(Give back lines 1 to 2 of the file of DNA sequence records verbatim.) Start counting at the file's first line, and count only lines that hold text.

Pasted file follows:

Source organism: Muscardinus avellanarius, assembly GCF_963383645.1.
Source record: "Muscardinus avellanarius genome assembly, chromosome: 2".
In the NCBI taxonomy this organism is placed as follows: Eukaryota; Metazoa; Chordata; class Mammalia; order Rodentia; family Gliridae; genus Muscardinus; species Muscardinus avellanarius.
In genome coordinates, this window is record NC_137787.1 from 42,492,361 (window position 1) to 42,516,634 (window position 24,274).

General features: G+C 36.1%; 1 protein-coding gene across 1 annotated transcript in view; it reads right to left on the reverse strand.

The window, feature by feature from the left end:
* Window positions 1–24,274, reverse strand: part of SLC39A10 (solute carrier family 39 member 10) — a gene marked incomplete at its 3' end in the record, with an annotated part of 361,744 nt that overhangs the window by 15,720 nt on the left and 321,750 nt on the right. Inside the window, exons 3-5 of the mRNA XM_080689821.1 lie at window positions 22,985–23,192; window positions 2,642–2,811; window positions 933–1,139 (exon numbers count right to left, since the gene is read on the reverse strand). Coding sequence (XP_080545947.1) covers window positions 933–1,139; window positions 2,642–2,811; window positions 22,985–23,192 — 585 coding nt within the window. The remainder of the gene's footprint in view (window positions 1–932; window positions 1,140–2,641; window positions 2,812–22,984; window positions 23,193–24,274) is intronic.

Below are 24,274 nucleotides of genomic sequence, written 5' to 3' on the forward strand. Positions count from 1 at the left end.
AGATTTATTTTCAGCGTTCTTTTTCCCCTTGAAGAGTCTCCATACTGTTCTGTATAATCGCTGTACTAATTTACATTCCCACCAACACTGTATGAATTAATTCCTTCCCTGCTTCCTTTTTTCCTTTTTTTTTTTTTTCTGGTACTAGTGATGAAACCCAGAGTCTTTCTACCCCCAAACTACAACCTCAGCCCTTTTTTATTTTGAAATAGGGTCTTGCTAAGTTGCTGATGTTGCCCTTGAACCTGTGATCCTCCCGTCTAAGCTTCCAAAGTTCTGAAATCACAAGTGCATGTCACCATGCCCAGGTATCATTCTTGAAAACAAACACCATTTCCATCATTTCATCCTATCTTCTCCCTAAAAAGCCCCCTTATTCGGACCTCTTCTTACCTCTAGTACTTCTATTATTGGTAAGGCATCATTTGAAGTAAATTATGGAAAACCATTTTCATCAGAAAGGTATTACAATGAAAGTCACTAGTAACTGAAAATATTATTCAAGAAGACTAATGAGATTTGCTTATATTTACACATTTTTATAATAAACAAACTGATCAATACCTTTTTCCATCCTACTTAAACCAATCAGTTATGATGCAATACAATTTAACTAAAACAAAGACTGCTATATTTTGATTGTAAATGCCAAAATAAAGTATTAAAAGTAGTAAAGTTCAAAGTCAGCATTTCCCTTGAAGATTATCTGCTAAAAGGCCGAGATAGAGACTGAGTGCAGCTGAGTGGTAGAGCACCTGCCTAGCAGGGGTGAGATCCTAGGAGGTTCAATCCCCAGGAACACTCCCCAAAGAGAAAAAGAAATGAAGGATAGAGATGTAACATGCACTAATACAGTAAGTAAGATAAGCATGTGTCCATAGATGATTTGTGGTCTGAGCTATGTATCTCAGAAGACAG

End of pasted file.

Source organism: Muscardinus avellanarius, assembly GCF_963383645.1.
Source record: "Muscardinus avellanarius genome assembly, chromosome: 2".